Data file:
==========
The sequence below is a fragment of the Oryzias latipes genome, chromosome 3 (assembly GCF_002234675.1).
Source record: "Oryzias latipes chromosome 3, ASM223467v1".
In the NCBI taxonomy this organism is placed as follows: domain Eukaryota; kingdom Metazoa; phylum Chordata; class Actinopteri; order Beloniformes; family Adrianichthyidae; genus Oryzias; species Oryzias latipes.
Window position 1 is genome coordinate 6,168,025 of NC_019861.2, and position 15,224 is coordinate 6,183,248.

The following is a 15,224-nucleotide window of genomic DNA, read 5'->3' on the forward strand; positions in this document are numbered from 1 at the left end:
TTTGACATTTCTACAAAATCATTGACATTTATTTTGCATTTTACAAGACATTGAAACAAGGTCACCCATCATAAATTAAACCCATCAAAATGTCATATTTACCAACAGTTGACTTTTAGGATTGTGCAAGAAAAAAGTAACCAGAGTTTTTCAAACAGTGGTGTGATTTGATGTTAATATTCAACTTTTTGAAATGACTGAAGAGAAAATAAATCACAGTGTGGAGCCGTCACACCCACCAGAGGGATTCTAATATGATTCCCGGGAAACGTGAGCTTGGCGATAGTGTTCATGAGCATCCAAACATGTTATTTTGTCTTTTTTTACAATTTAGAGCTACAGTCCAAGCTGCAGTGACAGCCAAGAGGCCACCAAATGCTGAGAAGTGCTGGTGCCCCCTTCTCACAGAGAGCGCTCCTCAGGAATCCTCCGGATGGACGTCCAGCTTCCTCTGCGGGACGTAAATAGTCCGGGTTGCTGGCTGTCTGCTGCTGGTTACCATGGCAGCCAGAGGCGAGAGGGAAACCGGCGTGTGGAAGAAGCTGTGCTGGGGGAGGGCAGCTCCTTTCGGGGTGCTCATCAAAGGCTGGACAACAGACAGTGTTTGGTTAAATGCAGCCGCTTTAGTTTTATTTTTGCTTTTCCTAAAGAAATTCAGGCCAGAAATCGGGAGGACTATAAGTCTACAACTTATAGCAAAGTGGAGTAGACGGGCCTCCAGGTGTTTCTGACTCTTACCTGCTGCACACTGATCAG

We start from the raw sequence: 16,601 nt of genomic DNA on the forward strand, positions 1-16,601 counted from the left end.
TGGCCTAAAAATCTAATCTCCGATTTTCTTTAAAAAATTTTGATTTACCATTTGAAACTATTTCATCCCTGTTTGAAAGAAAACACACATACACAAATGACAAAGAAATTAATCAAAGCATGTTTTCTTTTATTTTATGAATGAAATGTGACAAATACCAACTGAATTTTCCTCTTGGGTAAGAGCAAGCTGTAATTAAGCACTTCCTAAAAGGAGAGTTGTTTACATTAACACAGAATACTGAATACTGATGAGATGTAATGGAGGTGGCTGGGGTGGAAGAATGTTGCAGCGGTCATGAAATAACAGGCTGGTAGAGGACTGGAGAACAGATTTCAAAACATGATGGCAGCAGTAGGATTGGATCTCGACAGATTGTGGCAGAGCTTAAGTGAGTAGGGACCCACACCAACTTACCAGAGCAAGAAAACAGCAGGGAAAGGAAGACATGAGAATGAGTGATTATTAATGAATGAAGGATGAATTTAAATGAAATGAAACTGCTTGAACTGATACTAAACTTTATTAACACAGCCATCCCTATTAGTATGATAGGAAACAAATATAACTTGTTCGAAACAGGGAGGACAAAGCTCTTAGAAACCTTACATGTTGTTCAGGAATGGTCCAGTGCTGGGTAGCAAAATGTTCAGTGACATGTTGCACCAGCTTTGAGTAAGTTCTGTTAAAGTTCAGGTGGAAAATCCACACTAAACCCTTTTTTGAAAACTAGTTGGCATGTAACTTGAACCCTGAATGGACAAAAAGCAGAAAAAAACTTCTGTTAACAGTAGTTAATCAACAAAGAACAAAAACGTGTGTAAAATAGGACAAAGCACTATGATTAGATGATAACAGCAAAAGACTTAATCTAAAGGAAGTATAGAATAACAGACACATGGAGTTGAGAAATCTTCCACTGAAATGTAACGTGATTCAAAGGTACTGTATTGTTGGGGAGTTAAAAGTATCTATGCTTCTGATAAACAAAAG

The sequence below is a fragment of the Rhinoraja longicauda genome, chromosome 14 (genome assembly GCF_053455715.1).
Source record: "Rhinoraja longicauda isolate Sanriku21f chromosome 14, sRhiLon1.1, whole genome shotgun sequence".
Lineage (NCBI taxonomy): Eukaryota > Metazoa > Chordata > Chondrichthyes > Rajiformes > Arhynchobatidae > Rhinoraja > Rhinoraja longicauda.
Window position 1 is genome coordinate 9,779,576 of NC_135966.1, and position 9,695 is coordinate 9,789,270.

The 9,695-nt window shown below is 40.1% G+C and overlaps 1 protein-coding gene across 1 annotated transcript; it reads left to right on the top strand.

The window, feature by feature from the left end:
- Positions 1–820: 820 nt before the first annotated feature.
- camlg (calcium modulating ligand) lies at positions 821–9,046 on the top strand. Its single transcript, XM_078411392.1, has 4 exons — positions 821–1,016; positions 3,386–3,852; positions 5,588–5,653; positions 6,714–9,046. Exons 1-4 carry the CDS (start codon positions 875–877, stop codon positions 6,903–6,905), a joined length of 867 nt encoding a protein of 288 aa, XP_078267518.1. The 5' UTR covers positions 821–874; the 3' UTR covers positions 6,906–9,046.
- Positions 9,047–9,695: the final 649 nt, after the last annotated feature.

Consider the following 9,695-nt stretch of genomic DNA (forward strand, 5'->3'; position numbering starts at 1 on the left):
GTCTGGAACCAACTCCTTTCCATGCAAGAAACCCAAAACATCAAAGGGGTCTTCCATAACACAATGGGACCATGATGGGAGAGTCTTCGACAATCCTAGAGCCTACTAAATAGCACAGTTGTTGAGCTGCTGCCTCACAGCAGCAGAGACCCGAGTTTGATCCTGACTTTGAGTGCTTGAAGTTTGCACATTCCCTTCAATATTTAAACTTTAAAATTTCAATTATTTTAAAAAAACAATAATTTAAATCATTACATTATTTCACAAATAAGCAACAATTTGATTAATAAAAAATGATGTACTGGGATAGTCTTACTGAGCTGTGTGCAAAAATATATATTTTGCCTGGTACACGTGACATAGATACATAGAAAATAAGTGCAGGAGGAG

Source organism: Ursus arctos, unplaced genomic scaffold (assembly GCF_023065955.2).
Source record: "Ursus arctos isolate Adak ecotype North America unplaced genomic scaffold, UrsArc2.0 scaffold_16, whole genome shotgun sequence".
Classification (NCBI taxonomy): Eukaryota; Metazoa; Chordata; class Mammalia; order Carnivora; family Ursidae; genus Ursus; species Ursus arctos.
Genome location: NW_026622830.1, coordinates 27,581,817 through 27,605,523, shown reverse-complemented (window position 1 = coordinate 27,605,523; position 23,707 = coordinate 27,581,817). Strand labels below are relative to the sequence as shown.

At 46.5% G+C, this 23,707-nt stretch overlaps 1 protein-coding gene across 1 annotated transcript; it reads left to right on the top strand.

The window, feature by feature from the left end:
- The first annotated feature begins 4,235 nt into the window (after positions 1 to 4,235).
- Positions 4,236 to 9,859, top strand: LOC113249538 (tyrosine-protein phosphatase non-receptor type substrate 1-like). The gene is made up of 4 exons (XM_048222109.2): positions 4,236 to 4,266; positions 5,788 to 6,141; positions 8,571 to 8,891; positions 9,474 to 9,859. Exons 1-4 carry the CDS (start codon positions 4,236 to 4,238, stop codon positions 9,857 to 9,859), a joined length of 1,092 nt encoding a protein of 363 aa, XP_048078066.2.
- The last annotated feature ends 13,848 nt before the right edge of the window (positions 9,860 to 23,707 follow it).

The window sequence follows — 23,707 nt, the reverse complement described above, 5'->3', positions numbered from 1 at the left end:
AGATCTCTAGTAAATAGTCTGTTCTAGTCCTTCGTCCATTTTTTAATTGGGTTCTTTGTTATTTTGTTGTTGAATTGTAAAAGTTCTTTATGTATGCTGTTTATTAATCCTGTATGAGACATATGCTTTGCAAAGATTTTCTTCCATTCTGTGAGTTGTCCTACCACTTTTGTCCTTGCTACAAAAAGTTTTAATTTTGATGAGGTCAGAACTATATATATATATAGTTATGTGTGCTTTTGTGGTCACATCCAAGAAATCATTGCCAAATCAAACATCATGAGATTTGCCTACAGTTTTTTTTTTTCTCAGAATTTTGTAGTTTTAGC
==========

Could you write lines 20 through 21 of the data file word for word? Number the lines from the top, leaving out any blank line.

Source organism: Ursus arctos, unplaced genomic scaffold (assembly GCF_023065955.2).
Source record: "Ursus arctos isolate Adak ecotype North America unplaced genomic scaffold, UrsArc2.0 scaffold_16, whole genome shotgun sequence".